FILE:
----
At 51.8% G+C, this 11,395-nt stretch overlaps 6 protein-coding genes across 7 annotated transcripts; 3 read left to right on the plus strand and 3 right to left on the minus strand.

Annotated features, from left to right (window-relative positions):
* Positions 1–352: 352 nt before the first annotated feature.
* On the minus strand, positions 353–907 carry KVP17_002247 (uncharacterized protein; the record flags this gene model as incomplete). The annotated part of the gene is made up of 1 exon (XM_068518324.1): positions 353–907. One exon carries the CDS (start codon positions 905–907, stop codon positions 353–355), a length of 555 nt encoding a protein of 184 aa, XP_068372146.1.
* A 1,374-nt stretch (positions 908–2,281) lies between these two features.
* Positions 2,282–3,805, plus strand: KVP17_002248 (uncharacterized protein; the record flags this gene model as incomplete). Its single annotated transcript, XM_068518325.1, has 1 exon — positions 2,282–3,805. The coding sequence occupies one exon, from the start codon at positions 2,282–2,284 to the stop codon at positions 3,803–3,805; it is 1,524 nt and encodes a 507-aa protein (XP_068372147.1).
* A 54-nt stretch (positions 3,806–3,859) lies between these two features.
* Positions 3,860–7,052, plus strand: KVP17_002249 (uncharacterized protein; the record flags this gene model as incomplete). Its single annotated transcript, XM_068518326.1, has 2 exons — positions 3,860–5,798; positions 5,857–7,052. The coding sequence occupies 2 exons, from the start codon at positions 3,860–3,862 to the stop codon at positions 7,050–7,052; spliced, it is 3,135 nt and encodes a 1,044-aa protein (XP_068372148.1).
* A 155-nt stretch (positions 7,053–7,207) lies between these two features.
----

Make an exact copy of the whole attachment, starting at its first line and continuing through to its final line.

At 51.8% G+C, this 11,395-nt stretch overlaps 6 protein-coding genes across 7 annotated transcripts; 3 read left to right on the plus strand and 3 right to left on the minus strand.

Annotated features, from left to right (window-relative positions):
* Positions 1–352: 352 nt before the first annotated feature.
* On the minus strand, positions 353–907 carry KVP17_002247 (uncharacterized protein; the record flags this gene model as incomplete). The annotated part of the gene is made up of 1 exon (XM_068518324.1): positions 353–907. One exon carries the CDS (start codon positions 905–907, stop codon positions 353–355), a length of 555 nt encoding a protein of 184 aa, XP_068372146.1.
* A 1,374-nt stretch (positions 908–2,281) lies between these two features.
* Positions 2,282–3,805, plus strand: KVP17_002248 (uncharacterized protein; the record flags this gene model as incomplete). Its single annotated transcript, XM_068518325.1, has 1 exon — positions 2,282–3,805. The coding sequence occupies one exon, from the start codon at positions 2,282–2,284 to the stop codon at positions 3,803–3,805; it is 1,524 nt and encodes a 507-aa protein (XP_068372147.1).
* A 54-nt stretch (positions 3,806–3,859) lies between these two features.
* Positions 3,860–7,052, plus strand: KVP17_002249 (uncharacterized protein; the record flags this gene model as incomplete). Its single annotated transcript, XM_068518326.1, has 2 exons — positions 3,860–5,798; positions 5,857–7,052. The coding sequence occupies 2 exons, from the start codon at positions 3,860–3,862 to the stop codon at positions 7,050–7,052; spliced, it is 3,135 nt and encodes a 1,044-aa protein (XP_068372148.1).
* A 155-nt stretch (positions 7,053–7,207) lies between these two features.